Lena Dunham is a figure of controversy. On-screen she’s fearless in the face of provocative nude scenes. In her personal life, she’s been carefree despite accusations of everything from nepotism to racism.
Love her or hate her, Dunham has been quiet for quite some time. We’ll see how the general public receives her newest project, Sharp Stick, which explores Dunham’s usual depiction of young-adult sexuality. But the film also challenges Dunham’s image as a quirky comedy queen. The most important question, though, is: is anybody still paying attention?
Sharp Stick follows the unorthodox sexual re-awakening of twenty-six-year-old Sarah Jo (Kristine Froseth). At seventeen, Sarah Jo undergoes a radical hysterectomy which curbs her journey of self-discovery.
Later on, she finds herself working as the babysitter for the son of Zach (Jon Bernthal) & Heather (Lena Dunham). Her sexual appetite is reawakened after she loses her virginity to Zach and she is once again on a journey to discover who she is and what she wants – particularly in the bedroom.
Lena Dunham has never shied away from nude scenes or touchy topics in the bedroom. She’s once again using her role as a writer, producer, and director to explore the sexual realities & explorations of young women in her work.
Behind the camera
Lena Dunham is as much a stranger to working behind the camera as she is to being nude in front of them. Meaning, she’s no stranger at all. Dunham’s first time as a director was for her 2009 short film, Creative Nonfiction.
However, Tiny Furniture was her first critically acclaimed film. Like Dunham’s first, she plays the lead character whose journey as a film student is derailed only by her personal mishaps & insecurities.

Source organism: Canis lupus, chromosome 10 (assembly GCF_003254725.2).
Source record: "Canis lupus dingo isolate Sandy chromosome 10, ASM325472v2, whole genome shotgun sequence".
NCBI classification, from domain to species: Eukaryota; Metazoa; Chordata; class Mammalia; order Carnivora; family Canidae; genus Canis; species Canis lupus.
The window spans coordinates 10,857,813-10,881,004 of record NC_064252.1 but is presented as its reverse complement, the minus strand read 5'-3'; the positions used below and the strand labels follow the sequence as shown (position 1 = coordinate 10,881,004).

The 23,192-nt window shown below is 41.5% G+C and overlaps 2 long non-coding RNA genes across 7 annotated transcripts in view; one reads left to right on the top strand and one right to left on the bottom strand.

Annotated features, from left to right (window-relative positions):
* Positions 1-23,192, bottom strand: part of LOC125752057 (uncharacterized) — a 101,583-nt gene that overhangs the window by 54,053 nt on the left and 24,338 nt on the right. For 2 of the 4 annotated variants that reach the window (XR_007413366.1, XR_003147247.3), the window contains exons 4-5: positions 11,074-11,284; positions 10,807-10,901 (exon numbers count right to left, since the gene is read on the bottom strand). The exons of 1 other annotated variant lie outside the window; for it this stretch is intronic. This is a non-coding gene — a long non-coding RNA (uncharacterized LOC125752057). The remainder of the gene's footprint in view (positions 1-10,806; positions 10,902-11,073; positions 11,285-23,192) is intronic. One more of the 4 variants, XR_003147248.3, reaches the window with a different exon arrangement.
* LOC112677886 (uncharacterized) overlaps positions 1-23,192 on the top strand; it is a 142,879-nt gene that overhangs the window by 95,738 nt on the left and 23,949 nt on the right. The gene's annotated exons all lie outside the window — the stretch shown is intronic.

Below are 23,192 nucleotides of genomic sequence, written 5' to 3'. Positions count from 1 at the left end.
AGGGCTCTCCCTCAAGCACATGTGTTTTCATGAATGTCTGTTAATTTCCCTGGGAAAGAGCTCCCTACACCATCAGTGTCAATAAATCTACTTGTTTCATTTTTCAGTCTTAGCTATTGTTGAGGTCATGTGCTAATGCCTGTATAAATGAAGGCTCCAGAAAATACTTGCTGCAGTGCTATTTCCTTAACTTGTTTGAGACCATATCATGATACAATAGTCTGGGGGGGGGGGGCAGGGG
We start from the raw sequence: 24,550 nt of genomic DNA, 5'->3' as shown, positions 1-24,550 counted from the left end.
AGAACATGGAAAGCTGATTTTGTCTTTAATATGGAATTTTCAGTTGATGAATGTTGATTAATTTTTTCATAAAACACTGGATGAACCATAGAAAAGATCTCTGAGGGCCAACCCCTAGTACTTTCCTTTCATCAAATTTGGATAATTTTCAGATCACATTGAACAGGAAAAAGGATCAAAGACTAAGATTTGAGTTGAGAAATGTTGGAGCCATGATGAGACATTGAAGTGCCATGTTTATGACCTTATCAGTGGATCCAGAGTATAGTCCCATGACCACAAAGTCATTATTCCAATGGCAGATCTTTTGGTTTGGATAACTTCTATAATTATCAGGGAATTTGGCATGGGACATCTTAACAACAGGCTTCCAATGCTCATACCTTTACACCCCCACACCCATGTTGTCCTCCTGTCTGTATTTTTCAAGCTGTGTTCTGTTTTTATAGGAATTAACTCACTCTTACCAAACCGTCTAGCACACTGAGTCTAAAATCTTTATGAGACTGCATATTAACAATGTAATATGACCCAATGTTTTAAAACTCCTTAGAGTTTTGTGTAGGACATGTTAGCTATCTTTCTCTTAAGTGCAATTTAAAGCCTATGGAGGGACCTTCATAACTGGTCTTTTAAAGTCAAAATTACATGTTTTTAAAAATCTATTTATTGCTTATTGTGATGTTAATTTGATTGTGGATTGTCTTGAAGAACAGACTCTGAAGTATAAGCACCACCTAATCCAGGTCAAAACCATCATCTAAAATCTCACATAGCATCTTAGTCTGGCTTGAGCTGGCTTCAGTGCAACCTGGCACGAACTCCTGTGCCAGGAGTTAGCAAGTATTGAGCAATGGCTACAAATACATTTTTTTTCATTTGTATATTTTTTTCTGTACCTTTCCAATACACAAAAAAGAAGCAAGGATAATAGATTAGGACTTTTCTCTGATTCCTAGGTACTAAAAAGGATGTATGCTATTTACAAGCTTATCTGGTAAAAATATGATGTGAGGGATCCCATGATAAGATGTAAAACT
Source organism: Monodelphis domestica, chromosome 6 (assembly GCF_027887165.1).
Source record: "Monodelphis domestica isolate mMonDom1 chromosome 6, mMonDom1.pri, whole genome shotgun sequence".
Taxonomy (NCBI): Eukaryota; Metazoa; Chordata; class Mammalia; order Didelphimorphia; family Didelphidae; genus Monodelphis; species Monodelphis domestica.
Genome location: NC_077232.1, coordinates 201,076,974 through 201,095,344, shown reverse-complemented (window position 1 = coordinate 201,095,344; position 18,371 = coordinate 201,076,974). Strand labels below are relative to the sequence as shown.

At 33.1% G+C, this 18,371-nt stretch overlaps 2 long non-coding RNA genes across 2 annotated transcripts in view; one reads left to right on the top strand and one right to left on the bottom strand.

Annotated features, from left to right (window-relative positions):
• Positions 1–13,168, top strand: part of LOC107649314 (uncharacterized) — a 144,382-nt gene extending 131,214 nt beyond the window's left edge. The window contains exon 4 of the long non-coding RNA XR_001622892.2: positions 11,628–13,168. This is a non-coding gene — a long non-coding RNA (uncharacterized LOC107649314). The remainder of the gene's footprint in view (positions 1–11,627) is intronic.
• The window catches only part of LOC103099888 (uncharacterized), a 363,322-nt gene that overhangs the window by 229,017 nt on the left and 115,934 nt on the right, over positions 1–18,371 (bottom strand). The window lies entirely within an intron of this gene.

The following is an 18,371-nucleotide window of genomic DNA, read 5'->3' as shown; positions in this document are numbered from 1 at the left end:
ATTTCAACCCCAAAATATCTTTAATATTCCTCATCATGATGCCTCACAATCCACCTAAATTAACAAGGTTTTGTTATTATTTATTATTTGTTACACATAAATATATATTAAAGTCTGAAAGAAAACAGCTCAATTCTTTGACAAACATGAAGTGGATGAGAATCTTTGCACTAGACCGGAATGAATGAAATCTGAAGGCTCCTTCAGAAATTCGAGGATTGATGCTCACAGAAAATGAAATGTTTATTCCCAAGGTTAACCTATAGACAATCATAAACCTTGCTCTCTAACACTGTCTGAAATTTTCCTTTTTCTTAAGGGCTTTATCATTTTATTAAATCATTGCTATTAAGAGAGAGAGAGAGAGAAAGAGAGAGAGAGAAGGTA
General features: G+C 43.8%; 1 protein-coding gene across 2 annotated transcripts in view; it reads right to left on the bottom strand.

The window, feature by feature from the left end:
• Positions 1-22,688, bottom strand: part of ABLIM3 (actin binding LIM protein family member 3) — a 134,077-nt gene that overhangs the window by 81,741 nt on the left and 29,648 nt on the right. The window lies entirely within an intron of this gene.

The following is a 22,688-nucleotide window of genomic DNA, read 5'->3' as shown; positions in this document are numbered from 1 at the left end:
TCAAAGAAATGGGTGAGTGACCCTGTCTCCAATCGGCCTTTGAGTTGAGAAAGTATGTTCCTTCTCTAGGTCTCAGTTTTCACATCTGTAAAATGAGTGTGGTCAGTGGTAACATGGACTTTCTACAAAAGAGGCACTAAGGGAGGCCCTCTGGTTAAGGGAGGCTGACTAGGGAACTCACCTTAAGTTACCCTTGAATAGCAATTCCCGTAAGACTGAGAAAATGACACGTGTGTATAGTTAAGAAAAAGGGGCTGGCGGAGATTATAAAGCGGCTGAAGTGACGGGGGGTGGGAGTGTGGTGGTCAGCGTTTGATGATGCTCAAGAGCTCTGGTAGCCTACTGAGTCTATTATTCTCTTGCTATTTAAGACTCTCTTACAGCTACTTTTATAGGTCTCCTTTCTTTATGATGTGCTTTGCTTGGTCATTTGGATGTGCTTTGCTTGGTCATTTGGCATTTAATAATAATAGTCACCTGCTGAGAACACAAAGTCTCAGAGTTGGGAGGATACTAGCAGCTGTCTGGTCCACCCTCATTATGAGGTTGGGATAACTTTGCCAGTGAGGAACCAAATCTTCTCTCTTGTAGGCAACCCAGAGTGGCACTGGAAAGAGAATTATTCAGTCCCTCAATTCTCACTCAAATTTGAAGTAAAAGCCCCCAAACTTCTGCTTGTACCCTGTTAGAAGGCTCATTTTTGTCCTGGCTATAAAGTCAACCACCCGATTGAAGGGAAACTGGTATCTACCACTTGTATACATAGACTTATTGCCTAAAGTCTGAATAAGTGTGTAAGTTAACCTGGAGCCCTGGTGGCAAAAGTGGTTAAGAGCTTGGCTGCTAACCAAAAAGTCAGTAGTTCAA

Dunham’s devil-may-care style of telling women’s stories was best exemplified by her work on the HBO hit series Girls. From public masturbation to golden showers, Dunham successfully set out to change the landscape of how Hollywood talks about young adult relationships.
Unfortunately for Lena Dunham, her tendency toward nude scenes wasn’t the only pot she stirred. Girls received much flack for everything from lack of racial diversity to accusations of nepotism among the main cast. For example, Allison Williams is the daughter of former MSNBC news Brian Williams.
Dunham also received backlash when she penned what many have called a racist essay in 2011 following her trip to Japan. In it, she compares Japanese professionals to children playing dress-up. She also shows a tendency to think of Japanese cultures as strange & off-putting.
Some may argue her perspective as naive because of her age & inexperience in international travel. Yet, Dunham has faced similar accusations of racism due to the lack of racial diversity in her projects. There’s also the time she accused Aurora Perrineau of lying about her sexual assault accusations against former Girls writer Murray Miller.
Despite her personal controversies, Lena Dunham remains a well-known & talented figure in the entertainment industry. Sharp Stick is a product of Dunham’s lack of fear when showing her characters in the nude – physically or emotionally.
Film lovers can view Sharp Stick through the Sundance website on January 24th at 7 am (PST). They simply need to log in, add the film to their personal viewing schedule, and then purchase a ticket to watch online or in person.
Once a ticket is purchased, the viewer has access to Sharp Stick until January 25th at 7 am (PST). The 2022 Sundance Festival, like many others, is accommodating to the new social rules of working in a pandemic. Dunham may be back, but only time will tell if the interest of the general public has also returned.
Are you a fan of Lena Dunham? Are you sick of her and her nude scenes? Do you care about her making a comeback? Let us know in the comments below!